Nearly insane from the horrors of his ordeal, Louis sets Jud’s house afire and then takes Rachel’s body and buries it in the Micmac burial ground. The novel ends with Rachel’s return from the grave.

Literary Techniques

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Perhaps...

(This entire section contains 145 words.)

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more than in any of his other works, the dramatic effectiveness of Stephen King's prose style is evident inPet Sematary. The use of italics and other typographical devices — a practice he occasionally overworks in other novels — here functions especially well as a means of gauging characters' inner states, and all of the stylistic touches familiar to King readers, from the prevalence of brand name products to the most wrenchingly visceral of images (e.g.. Gage Creed's baseball cap lying in the highway, filled with blood), seem here harnessed directly to the novel's unrelenting force of statement.

As in The Shining, King makes effective use of multiple point of view and of a structure which establishes a sense of comforting, leisurely normalcy in its early stages, to be counterbalanced by an ever intensifying aura of horror as the novel proceeds inexorably to its conclusion.

Ideas for Group Discussions

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Pet Sematary is counted among Stephen King's best novels. It is also one of the darkest; in fact, it was promoted (inaccurately) as being too horrifying even for King, who did not answer media questions about it. The premise of this darkness is represented as Louis Gage buries his son in the Micmac burial grounds, and draws a spiral on the site. While the novel is patterned after a spiral down into loss, obsession and death, this spiral pattern is as purposeful as it is inexorable. King notes at the beginning of Part 2 that this work is about exploring the question: "how much horror the human mind can stand and still maintain a wakeful, staring, unrelenting sanity," given that "horror is spawing horror." While this particular onslaught of terror is not inevitable, King has stacked the deck against the Creed family, allowing a close exploration of personality and events in the novel.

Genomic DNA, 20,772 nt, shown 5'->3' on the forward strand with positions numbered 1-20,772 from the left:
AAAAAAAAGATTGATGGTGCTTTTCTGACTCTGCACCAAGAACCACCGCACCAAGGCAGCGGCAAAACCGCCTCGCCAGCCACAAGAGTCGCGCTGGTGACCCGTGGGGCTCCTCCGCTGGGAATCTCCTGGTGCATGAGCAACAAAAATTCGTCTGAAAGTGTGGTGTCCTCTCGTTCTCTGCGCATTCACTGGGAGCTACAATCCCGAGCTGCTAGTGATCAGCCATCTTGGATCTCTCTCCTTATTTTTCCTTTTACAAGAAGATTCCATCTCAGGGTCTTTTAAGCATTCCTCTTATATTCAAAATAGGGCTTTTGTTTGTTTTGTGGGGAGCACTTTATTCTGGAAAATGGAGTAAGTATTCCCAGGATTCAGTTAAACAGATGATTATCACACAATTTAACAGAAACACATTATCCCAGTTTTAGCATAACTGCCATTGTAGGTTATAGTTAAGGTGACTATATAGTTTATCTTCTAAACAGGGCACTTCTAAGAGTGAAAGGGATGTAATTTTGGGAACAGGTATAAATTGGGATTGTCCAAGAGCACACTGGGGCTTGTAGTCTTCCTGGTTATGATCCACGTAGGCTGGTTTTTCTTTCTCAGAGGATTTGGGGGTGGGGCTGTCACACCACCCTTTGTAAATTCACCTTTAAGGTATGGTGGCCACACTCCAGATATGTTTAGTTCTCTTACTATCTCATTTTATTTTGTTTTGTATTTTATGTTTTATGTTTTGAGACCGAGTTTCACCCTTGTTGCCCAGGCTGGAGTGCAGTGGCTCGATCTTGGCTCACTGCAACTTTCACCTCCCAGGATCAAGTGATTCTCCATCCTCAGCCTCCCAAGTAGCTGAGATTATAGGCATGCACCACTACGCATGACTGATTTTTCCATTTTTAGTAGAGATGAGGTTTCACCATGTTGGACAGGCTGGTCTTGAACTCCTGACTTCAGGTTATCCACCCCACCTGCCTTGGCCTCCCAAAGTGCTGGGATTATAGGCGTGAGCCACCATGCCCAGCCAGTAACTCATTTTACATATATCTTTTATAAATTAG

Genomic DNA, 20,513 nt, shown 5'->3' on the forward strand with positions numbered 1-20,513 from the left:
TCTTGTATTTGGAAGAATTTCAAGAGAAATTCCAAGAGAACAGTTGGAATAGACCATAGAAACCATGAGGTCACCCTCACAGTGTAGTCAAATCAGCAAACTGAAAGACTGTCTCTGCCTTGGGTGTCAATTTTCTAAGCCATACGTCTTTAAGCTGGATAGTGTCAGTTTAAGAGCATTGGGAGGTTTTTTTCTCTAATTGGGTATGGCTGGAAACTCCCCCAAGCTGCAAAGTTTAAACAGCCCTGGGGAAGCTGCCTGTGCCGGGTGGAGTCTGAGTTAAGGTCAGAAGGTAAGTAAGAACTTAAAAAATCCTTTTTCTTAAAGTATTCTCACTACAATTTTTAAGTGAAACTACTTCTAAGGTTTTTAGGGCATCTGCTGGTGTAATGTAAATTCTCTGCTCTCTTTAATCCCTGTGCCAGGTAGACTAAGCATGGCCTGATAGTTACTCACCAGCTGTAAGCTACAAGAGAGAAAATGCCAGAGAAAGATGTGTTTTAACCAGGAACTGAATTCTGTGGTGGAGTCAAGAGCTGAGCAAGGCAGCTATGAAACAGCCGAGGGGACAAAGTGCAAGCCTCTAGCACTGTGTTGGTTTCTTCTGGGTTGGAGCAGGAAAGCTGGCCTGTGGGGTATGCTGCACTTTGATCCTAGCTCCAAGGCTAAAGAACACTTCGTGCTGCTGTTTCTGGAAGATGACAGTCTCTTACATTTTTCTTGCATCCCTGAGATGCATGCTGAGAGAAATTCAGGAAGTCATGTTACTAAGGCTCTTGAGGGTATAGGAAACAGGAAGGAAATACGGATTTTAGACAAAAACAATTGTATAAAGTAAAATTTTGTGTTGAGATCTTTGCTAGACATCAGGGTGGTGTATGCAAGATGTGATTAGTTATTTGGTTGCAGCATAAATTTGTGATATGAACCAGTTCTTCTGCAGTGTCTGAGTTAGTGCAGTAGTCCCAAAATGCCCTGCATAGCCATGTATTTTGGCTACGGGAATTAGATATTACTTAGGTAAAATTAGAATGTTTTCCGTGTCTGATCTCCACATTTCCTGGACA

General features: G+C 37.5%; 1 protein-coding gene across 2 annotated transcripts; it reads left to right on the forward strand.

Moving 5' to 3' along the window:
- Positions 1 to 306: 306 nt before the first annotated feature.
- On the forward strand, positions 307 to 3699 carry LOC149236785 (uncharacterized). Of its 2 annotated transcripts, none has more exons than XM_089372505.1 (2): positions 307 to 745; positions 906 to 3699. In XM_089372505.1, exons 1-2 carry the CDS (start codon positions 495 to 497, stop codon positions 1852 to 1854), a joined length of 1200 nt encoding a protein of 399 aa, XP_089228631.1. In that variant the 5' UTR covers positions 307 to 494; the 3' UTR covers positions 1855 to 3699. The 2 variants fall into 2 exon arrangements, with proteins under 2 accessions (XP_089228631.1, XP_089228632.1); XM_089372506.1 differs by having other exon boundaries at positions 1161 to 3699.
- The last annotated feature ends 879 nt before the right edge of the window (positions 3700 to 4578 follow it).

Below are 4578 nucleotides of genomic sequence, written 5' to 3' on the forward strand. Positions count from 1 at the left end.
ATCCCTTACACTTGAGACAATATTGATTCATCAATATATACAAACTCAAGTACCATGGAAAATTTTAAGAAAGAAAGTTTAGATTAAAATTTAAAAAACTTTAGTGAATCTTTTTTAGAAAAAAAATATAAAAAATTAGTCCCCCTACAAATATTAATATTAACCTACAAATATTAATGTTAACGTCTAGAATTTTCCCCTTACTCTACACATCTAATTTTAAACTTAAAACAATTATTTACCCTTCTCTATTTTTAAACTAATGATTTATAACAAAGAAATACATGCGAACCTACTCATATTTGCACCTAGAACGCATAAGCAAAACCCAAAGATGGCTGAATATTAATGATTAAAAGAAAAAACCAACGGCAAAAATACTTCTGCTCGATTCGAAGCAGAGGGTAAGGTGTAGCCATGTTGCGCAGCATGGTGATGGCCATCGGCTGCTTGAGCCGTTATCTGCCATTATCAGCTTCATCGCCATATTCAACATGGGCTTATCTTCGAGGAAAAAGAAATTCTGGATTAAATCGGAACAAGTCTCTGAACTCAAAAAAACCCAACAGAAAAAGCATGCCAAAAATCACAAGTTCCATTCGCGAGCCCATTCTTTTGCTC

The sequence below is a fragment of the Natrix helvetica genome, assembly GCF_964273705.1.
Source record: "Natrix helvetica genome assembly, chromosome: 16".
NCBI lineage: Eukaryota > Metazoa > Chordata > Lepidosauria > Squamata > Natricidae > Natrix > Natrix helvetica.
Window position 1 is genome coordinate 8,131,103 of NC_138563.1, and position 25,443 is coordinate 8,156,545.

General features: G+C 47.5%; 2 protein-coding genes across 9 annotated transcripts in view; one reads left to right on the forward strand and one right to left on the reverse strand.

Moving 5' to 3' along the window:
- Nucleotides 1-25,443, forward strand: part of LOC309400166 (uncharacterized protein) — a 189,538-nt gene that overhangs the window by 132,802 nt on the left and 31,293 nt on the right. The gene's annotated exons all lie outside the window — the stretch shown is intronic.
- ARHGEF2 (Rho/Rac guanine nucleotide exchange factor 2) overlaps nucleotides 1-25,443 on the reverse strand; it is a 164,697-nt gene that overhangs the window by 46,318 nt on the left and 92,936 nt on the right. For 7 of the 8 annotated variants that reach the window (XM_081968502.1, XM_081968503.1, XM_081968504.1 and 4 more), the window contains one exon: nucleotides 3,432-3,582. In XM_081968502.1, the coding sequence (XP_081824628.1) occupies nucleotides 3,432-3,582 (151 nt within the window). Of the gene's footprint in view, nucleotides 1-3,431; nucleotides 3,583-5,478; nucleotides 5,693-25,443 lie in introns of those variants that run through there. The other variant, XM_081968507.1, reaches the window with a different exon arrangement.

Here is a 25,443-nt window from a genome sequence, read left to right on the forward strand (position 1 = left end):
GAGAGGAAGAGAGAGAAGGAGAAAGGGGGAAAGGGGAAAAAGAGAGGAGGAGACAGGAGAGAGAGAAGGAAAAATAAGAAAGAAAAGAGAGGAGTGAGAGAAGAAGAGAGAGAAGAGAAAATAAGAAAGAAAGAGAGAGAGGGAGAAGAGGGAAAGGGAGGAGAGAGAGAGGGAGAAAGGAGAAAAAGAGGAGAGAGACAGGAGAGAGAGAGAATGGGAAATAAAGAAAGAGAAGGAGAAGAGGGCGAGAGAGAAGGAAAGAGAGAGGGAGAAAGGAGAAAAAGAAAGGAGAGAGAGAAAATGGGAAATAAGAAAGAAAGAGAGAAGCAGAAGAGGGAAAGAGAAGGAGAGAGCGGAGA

1. The opening of the novel is slow-paced, allowing readers to understand Louis and Rachel Creed, and Jud Crandall. What details and experiences do his characters have which draw you into their lives? Establish their character?

2. Both Jud and Louis believe that "The soil of a man's heart is stonier. . . A man grows what he can . . . and tends it." How is this perspective reproduced in the settings of the Pet Sematary and the Micmac burial grounds? How would you characterize those qualities of emotion and landscape? In a larger perspective, how does this assumption regarding the male emotional landscape work in King's other novels?

3. Critics note in the novel that "some exponential effects begin to obtain ... as one coincidental evil begets other, often more deliberate evil." What are the "coincidental" events in the novel? Is this an unrelieved darkness or does King give Louis a way out? What does King say regarding coincidents and accidents, choice and free will, responsibility and consequences?